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Am Samoa receives $4.5 million grant for Head Start program

Congresswoman Uifa’atali Amata
Source: Congresswoman Uifa’atali Amata’s D.C. staff

Washington, D.C. — Uifa’atali Amata welcomed official notice of $4,547,979 for American Samoa’s Head Start program, a major grant from the U.S. Department of Health and Human Services (HHS).

This significant funding for Head Start is a discretionary grant distributed through the Administration for Children and Families (ACF). These continuation funds help the American Samoa Department of Education (ASDOE) administer programs for early childhood education, assisting low income children and families.

 “Thank you especially to Milaneta Tinitali for working on these projects, along with everyone involved in the Head Start program,” Aumua Amata said. “Thank you to all of our hardworking educators at ASDOE.”

 “This program is designed to help children begin their school years well, and have the necessary learning momentum early,” she continued. “Congratulations to Director of Education Talauega Dr. Samasoni Asaeli upon obtaining these resources.”

Congress established Head Start and appropriates funds annually for the program to help children succeed in school and in life, focused on children under 5 years old and their early reading and math skills. HHS is headed by Secretary Xavier Becerra, and ACF by Assistant Secretary January Contreras.


Congresswoman Uifa’atali Amata is one of a bipartisan group of 12 Members of Congress, an effort led by Representative Ami Bera (D-CA), Chair of the House Foreign Affairs Subcommittee on Asia, the Pacific, Central Asia, and Nonproliferation, that wrote a letter jointly to Office of Management and Budget (OMB) Director Shalanda Young to express support for the OMB’s efforts to continue U.S. Postal Service servicing to the Freely Associated States (FAS)—the Republic of the Marshall Islands, Palau, and the Federated States of Micronesia—within the wider negotiations to renew the Compacts of Free Association (COFA).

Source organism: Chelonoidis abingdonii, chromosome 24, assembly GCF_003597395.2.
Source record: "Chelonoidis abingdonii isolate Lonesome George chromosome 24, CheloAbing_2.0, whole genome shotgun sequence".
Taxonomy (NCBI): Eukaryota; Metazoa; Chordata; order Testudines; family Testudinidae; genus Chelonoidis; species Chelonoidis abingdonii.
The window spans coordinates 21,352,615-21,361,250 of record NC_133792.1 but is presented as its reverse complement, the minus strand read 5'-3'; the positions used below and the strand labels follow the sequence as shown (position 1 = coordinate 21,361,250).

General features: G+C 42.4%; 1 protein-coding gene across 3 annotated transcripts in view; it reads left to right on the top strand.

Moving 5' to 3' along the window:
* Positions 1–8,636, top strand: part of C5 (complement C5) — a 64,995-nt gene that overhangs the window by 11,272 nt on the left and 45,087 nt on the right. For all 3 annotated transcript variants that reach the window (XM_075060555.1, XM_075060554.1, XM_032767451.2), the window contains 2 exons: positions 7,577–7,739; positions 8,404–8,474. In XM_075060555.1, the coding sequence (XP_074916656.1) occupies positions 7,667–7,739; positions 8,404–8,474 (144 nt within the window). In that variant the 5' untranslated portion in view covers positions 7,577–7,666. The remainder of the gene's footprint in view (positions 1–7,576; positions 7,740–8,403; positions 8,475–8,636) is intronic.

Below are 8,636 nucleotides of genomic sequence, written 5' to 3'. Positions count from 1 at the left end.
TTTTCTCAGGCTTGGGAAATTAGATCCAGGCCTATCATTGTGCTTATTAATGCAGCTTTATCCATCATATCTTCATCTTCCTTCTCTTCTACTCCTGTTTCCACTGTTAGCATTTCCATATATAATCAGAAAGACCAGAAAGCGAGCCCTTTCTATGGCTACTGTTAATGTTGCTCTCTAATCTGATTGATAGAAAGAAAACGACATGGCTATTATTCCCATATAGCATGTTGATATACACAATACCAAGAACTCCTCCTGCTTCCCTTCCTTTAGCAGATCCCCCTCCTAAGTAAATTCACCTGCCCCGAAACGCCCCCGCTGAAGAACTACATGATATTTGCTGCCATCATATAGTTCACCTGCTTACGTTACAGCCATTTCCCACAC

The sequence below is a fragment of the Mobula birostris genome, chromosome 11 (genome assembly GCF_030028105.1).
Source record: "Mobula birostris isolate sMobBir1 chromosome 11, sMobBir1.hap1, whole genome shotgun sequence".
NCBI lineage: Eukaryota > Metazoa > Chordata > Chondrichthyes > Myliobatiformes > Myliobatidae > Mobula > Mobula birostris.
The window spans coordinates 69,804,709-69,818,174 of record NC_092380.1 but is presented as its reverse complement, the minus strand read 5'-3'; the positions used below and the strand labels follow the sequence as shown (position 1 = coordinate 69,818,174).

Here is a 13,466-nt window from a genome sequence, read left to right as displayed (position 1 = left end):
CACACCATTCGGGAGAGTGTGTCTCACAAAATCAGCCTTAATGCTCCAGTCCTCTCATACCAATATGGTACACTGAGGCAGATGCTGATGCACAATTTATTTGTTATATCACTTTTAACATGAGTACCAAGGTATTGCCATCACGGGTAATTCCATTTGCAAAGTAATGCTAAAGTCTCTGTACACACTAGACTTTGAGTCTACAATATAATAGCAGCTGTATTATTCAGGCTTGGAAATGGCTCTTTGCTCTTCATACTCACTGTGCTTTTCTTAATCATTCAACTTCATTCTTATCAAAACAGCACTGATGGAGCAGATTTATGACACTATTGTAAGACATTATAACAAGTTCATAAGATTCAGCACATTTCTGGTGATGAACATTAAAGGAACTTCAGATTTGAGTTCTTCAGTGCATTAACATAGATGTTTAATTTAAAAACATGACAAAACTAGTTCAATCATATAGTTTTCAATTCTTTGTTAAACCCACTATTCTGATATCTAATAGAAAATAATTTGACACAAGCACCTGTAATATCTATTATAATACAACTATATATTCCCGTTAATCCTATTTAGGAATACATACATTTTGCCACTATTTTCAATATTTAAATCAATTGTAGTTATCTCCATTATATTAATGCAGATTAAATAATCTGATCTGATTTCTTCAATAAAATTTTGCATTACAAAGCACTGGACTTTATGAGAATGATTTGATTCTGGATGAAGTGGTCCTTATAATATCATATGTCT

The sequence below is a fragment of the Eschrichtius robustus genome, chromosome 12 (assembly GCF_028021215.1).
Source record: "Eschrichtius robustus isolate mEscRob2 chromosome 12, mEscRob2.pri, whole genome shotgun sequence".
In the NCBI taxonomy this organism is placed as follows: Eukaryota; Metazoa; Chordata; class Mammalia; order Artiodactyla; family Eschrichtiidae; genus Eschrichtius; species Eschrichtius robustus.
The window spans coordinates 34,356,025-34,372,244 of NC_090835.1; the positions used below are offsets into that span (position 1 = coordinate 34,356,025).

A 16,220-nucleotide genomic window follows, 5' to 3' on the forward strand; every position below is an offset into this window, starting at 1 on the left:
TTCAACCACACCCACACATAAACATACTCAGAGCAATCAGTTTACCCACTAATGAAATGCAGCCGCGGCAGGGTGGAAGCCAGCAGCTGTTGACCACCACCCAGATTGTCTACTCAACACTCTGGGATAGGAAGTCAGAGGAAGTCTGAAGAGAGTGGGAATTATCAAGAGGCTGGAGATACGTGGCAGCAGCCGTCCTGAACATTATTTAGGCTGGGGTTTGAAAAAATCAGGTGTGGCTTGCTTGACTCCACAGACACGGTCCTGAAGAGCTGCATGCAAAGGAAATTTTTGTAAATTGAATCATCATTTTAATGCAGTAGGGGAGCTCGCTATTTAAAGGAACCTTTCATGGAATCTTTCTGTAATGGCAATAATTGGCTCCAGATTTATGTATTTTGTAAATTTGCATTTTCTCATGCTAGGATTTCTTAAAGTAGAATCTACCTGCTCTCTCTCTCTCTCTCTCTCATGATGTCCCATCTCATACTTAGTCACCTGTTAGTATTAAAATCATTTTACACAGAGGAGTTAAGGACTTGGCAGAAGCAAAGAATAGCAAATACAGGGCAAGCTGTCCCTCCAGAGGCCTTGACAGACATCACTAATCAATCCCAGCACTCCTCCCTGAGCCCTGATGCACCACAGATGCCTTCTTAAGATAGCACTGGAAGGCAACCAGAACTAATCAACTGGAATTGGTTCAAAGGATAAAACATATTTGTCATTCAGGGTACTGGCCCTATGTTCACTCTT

The letter comes amid ongoing discussions between the United States and the FAS to renew the Compacts, through which the FAS receive U.S. economic assistance, grants, and key federal services, and the United States the rights to operate military bases on FAS soil and make decisions that affect mutual security. One of the outstanding issues is ensuring the USPS continues to provide postal services to the FAS.

"As Members with a deep interest in the U.S. relationship with the Freely Associated States (FAS)—the Federates State of Micronesia (FSM), Republic of the Marshall Islands (RMI), and the Republic of Palau—we appreciate your work to ensure the U.S. Postal Service (USPS) fully participates in the negotiations to renew the Compacts of Free Association (COFA, or Compacts),” the Members state. “We support your office’s ongoing efforts to engage USPS and facilitate a mutually agreeable solution to address reported concerns related to the cost of continued postal services to the FAS—such as by adding consistent funding aligned with the terms of the renegotiated Compacts to future presidential budget requests."

The letter highlights the history and deep relationships between the U.S. and these sovereign countries, including during World War II; acknowledges the challenges and costs that the USPS faces; recognizes the services to the FAS provided by 60 U.S. agencies; and emphasizes the importance of shared diplomatic and security interests in the Indo-Pacific.

They conclude, “The United States has a strategic interest in maintaining robust connections with the FAS, which view continued postal services to be a crucial component of Compact renegotiation. We strongly support any efforts by your office to work with USPS to devise and include a mutually agreeable funding level in future presidential budgets to ensure continued mail services to the FAS.”